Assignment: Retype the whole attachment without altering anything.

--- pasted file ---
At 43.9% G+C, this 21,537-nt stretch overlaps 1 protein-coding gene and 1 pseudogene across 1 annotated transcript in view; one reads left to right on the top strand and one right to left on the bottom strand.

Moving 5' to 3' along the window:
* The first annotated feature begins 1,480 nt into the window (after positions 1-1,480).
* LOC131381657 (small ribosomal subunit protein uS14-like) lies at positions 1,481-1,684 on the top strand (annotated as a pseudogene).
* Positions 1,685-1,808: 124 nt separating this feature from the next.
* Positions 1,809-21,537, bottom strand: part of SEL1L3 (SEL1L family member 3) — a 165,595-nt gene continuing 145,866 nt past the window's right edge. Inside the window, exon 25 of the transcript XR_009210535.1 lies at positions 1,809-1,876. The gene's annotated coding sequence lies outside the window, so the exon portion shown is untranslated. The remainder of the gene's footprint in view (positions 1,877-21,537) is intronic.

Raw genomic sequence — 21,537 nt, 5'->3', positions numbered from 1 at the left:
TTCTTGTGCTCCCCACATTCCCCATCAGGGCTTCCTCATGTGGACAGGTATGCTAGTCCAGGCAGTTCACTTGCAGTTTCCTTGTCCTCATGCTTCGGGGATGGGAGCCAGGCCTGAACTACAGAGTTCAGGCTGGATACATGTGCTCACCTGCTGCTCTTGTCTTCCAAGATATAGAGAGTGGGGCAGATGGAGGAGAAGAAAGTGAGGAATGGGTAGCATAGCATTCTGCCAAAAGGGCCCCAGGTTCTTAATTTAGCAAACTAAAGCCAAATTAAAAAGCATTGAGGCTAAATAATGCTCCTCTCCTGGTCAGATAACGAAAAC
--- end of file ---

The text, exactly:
At 43.9% G+C, this 21,537-nt stretch overlaps 1 protein-coding gene and 1 pseudogene across 1 annotated transcript in view; one reads left to right on the top strand and one right to left on the bottom strand.

Moving 5' to 3' along the window:
* The first annotated feature begins 1,480 nt into the window (after positions 1-1,480).
* LOC131381657 (small ribosomal subunit protein uS14-like) lies at positions 1,481-1,684 on the top strand (annotated as a pseudogene).
* Positions 1,685-1,808: 124 nt separating this feature from the next.
* Positions 1,809-21,537, bottom strand: part of SEL1L3 (SEL1L family member 3) — a 165,595-nt gene continuing 145,866 nt past the window's right edge. Inside the window, exon 25 of the transcript XR_009210535.1 lies at positions 1,809-1,876. The gene's annotated coding sequence lies outside the window, so the exon portion shown is untranslated. The remainder of the gene's footprint in view (positions 1,877-21,537) is intronic.

Raw genomic sequence — 21,537 nt, 5'->3', positions numbered from 1 at the left:
TTCTTGTGCTCCCCACATTCCCCATCAGGGCTTCCTCATGTGGACAGGTATGCTAGTCCAGGCAGTTCACTTGCAGTTTCCTTGTCCTCATGCTTCGGGGATGGGAGCCAGGCCTGAACTACAGAGTTCAGGCTGGATACATGTGCTCACCTGCTGCTCTTGTCTTCCAAGATATAGAGAGTGGGGCAGATGGAGGAGAAGAAAGTGAGGAATGGGTAGCATAGCATTCTGCCAAAAGGGCCCCAGGTTCTTAATTTAGCAAACTAAAGCCAAATTAAAAAGCATTGAGGCTAAATAATGCTCCTCTCCTGGTCAGATAACGAAAAC